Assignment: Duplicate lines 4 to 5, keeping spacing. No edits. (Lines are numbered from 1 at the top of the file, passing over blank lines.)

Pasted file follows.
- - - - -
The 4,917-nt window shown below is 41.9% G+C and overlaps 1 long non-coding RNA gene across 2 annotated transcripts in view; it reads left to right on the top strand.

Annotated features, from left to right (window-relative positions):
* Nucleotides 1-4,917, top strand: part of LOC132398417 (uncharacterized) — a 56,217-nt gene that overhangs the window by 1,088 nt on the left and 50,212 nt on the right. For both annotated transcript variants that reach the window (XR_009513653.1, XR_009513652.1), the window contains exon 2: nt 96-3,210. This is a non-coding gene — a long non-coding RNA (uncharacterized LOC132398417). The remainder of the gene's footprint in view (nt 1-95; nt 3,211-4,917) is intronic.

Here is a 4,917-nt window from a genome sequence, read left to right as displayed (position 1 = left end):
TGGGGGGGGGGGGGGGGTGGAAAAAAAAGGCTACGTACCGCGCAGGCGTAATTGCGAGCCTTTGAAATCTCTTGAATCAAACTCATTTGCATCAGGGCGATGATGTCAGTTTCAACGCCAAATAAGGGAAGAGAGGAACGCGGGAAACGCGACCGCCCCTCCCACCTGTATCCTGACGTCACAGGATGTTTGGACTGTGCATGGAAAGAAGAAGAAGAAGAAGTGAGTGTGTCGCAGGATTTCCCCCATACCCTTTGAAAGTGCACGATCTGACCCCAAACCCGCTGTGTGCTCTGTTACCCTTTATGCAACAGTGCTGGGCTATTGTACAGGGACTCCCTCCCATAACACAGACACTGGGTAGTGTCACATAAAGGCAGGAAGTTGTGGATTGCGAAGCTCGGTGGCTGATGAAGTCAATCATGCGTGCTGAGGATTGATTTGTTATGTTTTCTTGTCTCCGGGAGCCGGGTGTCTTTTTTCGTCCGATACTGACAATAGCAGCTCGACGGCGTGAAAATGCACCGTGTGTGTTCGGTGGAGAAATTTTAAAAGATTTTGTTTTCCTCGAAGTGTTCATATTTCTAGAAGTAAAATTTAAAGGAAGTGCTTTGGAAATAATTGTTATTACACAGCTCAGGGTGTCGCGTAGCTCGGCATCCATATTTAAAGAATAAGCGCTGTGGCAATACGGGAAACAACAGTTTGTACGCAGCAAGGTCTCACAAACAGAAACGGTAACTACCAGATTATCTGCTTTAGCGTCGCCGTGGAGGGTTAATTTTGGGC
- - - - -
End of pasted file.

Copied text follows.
Here is a 4,917-nt window from a genome sequence, read left to right as displayed (position 1 = left end):
TGGGGGGGGGGGGGGGGTGGAAAAAAAAGGCTACGTACCGCGCAGGCGTAATTGCGAGCCTTTGAAATCTCTTGAATCAAACTCATTTGCATCAGGGCGATGATGTCAGTTTCAACGCCAAATAAGGGAAGAGAGGAACGCGGGAAACGCGACCGCCCCTCCCACCTGTATCCTGACGTCACAGGATGTTTGGACTGTGCATGGAAAGAAGAAGAAGAAGAAGTGAGTGTGTCGCAGGATTTCCCCCATACCCTTTGAAAGTGCACGATCTGACCCCAAACCCGCTGTGTGCTCTGTTACCCTTTATGCAACAGTGCTGGGCTATTGTACAGGGACTCCCTCCCATAACACAGACACTGGGTAGTGTCACATAAAGGCAGGAAGTTGTGGATTGCGAAGCTCGGTGGCTGATGAAGTCAATCATGCGTGCTGAGGATTGATTTGTTATGTTTTCTTGTCTCCGGGAGCCGGGTGTCTTTTTTCGTCCGATACTGACAATAGCAGCTCGACGGCGTGAAAATGCACCGTGTGTGTTCGGTGGAGAAATTTTAAAAGATTTTGTTTTCCTCGAAGTGTTCATATTTCTAGAAGTAAAATTTAAAGGAAGTGCTTTGGAAATAATTGTTATTACACAGCTCAGGGTGTCGCGTAGCTCGGCATCCATATTTAAAGAATAAGCGCTGTGGCAATACGGGAAACAACAGTTTGTACGCAGCAAGGTCTCACAAACAGAAACGGTAACTACCAGATTATCTGCTTTAGCGTCGCCGTGGAGGGTTAATTTTGGGC